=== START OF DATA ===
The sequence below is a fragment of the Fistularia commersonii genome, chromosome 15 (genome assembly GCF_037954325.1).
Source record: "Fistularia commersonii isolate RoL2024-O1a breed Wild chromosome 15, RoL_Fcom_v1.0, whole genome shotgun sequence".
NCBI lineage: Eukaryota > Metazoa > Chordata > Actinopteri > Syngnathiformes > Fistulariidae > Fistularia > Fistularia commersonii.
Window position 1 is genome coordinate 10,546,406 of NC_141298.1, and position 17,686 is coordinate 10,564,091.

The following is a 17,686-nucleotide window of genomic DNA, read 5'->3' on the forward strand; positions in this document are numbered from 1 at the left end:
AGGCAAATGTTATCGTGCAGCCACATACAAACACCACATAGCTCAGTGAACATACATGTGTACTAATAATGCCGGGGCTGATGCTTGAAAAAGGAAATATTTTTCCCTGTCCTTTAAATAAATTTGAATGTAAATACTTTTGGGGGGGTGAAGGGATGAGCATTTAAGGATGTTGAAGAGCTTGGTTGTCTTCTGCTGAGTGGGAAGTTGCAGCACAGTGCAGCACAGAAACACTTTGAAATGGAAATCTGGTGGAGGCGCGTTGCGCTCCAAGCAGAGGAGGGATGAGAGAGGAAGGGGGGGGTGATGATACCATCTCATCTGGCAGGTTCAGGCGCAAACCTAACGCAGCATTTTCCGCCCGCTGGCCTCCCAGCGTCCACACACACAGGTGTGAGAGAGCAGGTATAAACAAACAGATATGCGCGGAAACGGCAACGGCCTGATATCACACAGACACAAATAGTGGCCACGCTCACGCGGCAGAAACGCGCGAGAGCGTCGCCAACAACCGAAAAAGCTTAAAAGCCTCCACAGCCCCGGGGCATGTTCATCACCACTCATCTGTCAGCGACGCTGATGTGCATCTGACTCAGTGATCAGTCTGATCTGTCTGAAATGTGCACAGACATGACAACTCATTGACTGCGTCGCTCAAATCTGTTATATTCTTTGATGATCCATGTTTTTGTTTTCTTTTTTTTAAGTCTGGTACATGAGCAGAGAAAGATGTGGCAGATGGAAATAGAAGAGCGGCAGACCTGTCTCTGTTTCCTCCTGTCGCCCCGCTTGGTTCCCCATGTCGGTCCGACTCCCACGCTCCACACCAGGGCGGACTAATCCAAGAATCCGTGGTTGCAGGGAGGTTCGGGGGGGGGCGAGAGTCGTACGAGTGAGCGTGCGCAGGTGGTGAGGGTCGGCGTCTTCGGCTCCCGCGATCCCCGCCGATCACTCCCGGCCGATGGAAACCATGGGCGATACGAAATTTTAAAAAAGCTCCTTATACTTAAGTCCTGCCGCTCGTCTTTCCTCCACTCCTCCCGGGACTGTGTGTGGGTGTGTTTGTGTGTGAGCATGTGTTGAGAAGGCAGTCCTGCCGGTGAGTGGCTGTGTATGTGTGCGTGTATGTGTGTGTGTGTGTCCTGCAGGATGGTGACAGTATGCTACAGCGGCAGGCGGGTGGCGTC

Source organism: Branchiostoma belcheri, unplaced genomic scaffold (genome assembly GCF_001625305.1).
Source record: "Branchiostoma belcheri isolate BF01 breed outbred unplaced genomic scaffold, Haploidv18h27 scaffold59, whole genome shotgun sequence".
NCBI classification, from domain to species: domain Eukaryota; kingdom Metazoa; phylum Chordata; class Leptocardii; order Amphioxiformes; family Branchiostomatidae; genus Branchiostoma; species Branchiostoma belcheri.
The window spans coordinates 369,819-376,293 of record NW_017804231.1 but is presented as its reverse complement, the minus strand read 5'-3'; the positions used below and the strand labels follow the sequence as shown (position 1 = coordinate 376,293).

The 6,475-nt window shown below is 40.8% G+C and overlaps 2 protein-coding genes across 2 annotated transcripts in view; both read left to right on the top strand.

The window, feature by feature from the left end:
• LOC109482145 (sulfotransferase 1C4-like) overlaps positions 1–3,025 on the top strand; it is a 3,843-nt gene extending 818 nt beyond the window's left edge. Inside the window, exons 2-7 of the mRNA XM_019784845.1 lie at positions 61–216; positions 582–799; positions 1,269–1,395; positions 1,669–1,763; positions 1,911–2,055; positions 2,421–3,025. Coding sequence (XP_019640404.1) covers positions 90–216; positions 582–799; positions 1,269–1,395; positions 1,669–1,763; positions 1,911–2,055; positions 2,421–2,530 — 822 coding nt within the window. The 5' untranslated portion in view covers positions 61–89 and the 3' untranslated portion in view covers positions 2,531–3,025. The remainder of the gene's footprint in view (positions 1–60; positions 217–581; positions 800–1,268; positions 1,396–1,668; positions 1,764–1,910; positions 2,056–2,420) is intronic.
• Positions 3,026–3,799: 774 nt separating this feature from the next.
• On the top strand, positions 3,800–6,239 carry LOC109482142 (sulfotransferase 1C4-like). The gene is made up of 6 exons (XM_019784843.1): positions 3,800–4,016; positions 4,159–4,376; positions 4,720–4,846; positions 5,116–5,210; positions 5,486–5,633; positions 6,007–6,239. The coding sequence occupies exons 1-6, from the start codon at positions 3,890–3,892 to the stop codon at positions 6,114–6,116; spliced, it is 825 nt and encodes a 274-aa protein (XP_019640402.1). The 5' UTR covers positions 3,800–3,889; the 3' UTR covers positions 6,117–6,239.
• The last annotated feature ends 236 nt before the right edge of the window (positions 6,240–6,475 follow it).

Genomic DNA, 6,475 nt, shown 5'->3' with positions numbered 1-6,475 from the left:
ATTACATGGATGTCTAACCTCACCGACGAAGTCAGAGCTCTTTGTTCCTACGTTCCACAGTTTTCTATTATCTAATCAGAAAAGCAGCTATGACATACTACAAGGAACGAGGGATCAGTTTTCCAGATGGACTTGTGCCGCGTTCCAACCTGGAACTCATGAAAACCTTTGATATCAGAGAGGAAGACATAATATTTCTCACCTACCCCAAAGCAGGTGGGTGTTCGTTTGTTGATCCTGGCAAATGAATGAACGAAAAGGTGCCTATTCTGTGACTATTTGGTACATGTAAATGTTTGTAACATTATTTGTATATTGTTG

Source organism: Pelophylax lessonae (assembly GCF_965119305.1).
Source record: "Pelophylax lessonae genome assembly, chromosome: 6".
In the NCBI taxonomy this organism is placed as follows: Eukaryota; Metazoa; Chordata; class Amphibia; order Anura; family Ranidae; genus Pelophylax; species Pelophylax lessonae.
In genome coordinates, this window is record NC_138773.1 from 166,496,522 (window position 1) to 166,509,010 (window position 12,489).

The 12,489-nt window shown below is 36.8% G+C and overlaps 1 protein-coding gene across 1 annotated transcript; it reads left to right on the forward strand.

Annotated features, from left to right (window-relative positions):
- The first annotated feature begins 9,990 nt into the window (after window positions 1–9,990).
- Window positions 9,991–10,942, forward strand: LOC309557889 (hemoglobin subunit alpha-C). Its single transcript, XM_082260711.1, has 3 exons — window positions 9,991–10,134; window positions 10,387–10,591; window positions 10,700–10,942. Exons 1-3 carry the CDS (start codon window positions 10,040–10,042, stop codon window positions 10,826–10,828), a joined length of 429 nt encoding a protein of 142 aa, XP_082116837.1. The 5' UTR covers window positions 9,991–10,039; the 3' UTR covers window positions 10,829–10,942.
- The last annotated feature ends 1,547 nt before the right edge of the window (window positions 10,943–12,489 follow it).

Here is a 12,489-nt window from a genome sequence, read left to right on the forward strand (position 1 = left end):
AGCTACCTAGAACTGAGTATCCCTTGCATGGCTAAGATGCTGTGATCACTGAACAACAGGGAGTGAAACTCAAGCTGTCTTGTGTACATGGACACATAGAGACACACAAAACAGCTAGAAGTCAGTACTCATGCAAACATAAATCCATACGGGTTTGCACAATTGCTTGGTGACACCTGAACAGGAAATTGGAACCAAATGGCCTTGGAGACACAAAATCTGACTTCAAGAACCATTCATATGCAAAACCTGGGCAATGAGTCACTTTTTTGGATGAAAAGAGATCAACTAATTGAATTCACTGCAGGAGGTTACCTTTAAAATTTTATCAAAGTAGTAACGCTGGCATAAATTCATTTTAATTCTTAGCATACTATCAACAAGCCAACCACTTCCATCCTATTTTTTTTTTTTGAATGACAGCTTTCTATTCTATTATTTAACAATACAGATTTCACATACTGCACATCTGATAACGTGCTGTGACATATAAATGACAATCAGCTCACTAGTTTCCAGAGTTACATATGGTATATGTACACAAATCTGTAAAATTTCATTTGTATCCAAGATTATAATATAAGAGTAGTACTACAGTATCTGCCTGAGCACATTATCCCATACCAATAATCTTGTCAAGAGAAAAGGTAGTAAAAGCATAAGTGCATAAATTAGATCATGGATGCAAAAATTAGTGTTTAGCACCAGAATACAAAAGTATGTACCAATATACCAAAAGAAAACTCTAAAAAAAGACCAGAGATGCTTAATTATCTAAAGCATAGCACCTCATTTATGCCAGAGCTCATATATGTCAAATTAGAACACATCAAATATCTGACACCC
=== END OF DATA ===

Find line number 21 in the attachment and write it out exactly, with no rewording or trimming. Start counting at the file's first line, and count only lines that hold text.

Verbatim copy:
In the NCBI taxonomy this organism is placed as follows: Eukaryota; Metazoa; Chordata; class Amphibia; order Anura; family Ranidae; genus Pelophylax; species Pelophylax lessonae.